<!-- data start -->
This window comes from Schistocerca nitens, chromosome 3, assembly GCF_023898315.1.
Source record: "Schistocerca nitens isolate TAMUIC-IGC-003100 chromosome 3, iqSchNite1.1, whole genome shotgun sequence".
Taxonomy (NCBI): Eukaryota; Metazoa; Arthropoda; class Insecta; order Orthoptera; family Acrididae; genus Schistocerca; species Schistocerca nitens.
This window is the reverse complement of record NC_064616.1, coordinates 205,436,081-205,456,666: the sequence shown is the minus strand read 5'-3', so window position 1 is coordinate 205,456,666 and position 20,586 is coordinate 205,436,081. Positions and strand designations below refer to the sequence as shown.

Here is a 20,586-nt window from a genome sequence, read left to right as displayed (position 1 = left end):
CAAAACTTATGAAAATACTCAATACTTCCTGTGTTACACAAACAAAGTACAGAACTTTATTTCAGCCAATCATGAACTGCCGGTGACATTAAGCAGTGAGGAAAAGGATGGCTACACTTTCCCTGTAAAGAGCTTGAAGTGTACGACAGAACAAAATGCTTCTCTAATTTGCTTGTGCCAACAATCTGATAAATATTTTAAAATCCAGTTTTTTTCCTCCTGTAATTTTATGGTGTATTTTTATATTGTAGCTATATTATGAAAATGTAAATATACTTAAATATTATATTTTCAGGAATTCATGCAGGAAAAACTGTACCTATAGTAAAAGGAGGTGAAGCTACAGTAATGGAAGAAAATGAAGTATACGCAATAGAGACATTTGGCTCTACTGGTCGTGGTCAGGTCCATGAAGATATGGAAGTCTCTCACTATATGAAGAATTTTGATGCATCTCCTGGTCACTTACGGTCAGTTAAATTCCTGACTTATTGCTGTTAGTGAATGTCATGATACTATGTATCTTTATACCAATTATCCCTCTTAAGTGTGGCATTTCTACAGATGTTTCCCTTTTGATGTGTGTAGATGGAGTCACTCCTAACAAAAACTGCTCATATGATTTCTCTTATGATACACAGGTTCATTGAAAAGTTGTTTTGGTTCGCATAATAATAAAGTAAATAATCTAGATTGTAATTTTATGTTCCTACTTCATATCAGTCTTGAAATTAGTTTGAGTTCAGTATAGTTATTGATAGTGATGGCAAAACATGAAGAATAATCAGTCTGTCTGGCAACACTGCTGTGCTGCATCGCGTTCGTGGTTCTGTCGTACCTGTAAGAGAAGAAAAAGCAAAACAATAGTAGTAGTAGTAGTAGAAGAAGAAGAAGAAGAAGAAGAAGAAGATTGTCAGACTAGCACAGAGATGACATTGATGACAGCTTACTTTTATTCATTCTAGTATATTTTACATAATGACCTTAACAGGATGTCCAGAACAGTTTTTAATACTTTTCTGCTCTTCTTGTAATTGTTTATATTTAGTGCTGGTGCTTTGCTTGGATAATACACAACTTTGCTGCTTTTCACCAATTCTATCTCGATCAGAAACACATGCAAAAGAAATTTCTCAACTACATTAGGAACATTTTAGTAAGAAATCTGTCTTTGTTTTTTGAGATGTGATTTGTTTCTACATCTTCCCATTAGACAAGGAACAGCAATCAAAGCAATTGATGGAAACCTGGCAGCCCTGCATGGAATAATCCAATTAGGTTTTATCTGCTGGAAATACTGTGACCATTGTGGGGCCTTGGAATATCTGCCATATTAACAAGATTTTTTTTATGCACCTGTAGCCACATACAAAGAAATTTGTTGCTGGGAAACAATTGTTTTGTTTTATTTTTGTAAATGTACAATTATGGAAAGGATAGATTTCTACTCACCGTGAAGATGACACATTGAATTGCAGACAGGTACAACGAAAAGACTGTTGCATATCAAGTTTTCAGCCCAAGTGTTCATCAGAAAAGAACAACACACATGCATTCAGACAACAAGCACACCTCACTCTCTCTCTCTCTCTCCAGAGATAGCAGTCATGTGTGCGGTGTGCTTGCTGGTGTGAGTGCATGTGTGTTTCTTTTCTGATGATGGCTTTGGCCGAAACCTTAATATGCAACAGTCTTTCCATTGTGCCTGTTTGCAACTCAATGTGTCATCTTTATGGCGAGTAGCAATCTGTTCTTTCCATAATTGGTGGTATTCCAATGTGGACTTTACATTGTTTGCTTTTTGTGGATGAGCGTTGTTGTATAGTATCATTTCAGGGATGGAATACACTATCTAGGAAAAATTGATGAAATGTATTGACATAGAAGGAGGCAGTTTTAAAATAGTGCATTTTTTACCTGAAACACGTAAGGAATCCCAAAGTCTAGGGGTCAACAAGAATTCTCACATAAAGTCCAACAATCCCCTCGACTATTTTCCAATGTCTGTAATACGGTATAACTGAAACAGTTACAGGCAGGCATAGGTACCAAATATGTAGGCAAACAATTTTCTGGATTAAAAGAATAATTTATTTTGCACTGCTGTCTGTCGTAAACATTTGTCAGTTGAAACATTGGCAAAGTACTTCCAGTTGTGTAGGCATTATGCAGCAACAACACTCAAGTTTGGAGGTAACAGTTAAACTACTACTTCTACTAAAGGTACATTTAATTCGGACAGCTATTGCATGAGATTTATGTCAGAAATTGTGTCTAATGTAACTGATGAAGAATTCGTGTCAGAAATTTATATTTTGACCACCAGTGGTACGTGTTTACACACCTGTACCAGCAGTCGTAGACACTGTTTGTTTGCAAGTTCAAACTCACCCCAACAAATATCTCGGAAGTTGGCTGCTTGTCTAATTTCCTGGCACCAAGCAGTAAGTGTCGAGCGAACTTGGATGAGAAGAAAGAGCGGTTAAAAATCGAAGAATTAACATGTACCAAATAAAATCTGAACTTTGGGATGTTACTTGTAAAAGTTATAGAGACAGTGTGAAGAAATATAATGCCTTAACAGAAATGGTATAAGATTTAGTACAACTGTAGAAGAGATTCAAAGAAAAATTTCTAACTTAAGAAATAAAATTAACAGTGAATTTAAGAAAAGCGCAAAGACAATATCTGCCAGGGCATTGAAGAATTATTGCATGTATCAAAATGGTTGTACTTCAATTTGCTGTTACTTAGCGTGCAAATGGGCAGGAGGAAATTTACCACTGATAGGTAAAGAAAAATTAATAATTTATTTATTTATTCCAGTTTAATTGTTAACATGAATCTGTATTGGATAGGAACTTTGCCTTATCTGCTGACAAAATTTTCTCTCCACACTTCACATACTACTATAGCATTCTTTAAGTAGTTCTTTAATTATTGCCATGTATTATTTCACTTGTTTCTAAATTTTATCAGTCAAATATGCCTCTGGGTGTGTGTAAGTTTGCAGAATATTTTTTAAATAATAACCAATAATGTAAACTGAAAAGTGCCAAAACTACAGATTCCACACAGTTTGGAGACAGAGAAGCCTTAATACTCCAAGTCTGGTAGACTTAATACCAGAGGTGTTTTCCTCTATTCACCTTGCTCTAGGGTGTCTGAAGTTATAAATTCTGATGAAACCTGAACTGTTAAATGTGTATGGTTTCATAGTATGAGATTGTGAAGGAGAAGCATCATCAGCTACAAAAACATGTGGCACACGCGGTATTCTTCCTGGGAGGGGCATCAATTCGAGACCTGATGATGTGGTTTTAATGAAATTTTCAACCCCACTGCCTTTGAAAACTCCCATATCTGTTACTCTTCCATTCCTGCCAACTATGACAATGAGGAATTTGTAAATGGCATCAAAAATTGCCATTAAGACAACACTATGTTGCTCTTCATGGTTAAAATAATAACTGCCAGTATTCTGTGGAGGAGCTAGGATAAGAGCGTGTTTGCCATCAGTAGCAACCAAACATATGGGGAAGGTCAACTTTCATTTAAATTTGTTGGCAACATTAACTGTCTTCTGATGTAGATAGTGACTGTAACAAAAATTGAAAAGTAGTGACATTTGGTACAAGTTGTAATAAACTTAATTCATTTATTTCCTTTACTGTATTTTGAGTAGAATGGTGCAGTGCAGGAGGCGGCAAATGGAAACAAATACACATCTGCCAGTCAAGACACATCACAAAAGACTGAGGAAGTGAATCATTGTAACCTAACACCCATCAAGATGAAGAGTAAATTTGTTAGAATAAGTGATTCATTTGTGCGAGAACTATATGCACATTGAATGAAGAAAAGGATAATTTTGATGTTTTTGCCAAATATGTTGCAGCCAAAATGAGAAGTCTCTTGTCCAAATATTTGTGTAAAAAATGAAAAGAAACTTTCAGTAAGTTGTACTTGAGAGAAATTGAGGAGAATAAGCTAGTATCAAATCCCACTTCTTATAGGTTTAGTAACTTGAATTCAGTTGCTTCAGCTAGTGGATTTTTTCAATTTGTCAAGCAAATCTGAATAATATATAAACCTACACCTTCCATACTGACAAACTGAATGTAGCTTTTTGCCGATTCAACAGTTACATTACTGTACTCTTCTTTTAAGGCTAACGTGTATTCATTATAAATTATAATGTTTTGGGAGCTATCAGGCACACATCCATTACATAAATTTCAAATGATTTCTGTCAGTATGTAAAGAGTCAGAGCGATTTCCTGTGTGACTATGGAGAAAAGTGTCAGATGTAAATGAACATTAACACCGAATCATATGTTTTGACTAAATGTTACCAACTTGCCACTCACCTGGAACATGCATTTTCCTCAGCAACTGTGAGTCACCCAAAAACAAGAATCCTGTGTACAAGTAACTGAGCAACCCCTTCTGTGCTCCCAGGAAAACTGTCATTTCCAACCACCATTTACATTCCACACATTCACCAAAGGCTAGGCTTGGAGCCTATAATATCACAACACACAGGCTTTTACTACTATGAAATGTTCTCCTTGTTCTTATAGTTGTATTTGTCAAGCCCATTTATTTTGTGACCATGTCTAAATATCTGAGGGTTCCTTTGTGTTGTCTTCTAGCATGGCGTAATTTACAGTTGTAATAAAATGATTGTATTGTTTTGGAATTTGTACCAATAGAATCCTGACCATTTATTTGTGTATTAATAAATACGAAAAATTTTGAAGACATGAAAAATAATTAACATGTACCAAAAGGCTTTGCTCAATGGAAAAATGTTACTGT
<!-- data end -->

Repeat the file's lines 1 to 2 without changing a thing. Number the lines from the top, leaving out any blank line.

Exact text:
This window comes from Schistocerca nitens, chromosome 3, assembly GCF_023898315.1.
Source record: "Schistocerca nitens isolate TAMUIC-IGC-003100 chromosome 3, iqSchNite1.1, whole genome shotgun sequence".